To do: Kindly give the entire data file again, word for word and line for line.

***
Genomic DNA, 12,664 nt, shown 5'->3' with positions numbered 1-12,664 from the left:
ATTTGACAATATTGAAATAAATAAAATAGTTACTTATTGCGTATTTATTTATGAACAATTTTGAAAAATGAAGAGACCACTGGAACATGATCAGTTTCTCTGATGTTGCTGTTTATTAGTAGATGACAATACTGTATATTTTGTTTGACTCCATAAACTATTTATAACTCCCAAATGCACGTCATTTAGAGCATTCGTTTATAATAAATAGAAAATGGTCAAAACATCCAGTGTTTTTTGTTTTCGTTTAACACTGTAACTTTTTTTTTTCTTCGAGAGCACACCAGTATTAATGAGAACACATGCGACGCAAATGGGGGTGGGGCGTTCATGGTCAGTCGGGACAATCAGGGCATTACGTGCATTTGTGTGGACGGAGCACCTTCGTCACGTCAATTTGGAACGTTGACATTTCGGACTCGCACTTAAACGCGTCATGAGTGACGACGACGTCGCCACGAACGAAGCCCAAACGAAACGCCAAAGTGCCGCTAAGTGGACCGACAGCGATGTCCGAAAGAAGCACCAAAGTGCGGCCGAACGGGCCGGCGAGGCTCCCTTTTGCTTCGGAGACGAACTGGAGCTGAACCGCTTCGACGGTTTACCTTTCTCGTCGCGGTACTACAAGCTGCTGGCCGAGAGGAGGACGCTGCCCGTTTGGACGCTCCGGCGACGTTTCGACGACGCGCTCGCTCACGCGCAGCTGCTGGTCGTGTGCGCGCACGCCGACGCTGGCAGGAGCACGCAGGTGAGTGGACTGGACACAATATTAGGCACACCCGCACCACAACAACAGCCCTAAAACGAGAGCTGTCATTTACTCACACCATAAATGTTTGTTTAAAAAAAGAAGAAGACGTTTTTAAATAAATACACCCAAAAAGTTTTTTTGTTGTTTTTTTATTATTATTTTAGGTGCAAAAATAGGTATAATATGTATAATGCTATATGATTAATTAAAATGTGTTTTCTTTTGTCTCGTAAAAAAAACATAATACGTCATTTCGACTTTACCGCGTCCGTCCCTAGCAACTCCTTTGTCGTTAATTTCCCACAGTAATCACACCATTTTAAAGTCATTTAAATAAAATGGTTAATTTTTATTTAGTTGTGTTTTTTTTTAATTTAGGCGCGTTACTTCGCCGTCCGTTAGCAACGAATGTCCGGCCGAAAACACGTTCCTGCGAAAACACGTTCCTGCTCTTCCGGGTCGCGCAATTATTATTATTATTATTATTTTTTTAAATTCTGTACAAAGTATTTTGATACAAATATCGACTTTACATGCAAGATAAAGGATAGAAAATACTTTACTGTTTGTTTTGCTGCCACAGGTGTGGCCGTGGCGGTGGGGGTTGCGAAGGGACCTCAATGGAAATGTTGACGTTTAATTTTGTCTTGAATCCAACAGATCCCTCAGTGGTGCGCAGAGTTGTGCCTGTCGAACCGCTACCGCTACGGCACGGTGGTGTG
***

Genomic DNA, 12,664 nt, shown 5'->3' with positions numbered 1-12,664 from the left:
ATTTGACAATATTGAAATAAATAAAATAGTTACTTATTGCGTATTTATTTATGAACAATTTTGAAAAATGAAGAGACCACTGGAACATGATCAGTTTCTCTGATGTTGCTGTTTATTAGTAGATGACAATACTGTATATTTTGTTTGACTCCATAAACTATTTATAACTCCCAAATGCACGTCATTTAGAGCATTCGTTTATAATAAATAGAAAATGGTCAAAACATCCAGTGTTTTTTGTTTTCGTTTAACACTGTAACTTTTTTTTTTCTTCGAGAGCACACCAGTATTAATGAGAACACATGCGACGCAAATGGGGGTGGGGCGTTCATGGTCAGTCGGGACAATCAGGGCATTACGTGCATTTGTGTGGACGGAGCACCTTCGTCACGTCAATTTGGAACGTTGACATTTCGGACTCGCACTTAAACGCGTCATGAGTGACGACGACGTCGCCACGAACGAAGCCCAAACGAAACGCCAAAGTGCCGCTAAGTGGACCGACAGCGATGTCCGAAAGAAGCACCAAAGTGCGGCCGAACGGGCCGGCGAGGCTCCCTTTTGCTTCGGAGACGAACTGGAGCTGAACCGCTTCGACGGTTTACCTTTCTCGTCGCGGTACTACAAGCTGCTGGCCGAGAGGAGGACGCTGCCCGTTTGGACGCTCCGGCGACGTTTCGACGACGCGCTCGCTCACGCGCAGCTGCTGGTCGTGTGCGCGCACGCCGACGCTGGCAGGAGCACGCAGGTGAGTGGACTGGACACAATATTAGGCACACCCGCACCACAACAACAGCCCTAAAACGAGAGCTGTCATTTACTCACACCATAAATGTTTGTTTAAAAAAAGAAGAAGACGTTTTTAAATAAATACACCCAAAAAGTTTTTTTGTTGTTTTTTTATTATTATTTTAGGTGCAAAAATAGGTATAATATGTATAATGCTATATGATTAATTAAAATGTGTTTTCTTTTGTCTCGTAAAAAAAACATAATACGTCATTTCGACTTTACCGCGTCCGTCCCTAGCAACTCCTTTGTCGTTAATTTCCCACAGTAATCACACCATTTTAAAGTCATTTAAATAAAATGGTTAATTTTTATTTAGTTGTGTTTTTTTTTAATTTAGGCGCGTTACTTCGCCGTCCGTTAGCAACGAATGTCCGGCCGAAAACACGTTCCTGCGAAAACACGTTCCTGCTCTTCCGGGTCGCGCAATTATTATTATTATTATTATTTTTTTAAATTCTGTACAAAGTATTTTGATACAAATATCGACTTTACATGCAAGATAAAGGATAGAAAATACTTTACTGTTTGTTTTGCTGCCACAGGTGTGGCCGTGGCGGTGGGGGTTGCGAAGGGACCTCAATGGAAATGTTGACGTTTAATTTTGTCTTGAATCCAACAGATCCCTCAGTGGTGCGCAGAGTTGTGCCTGTCGAACCGCTACCGCTACGGCACGGTGGTGTG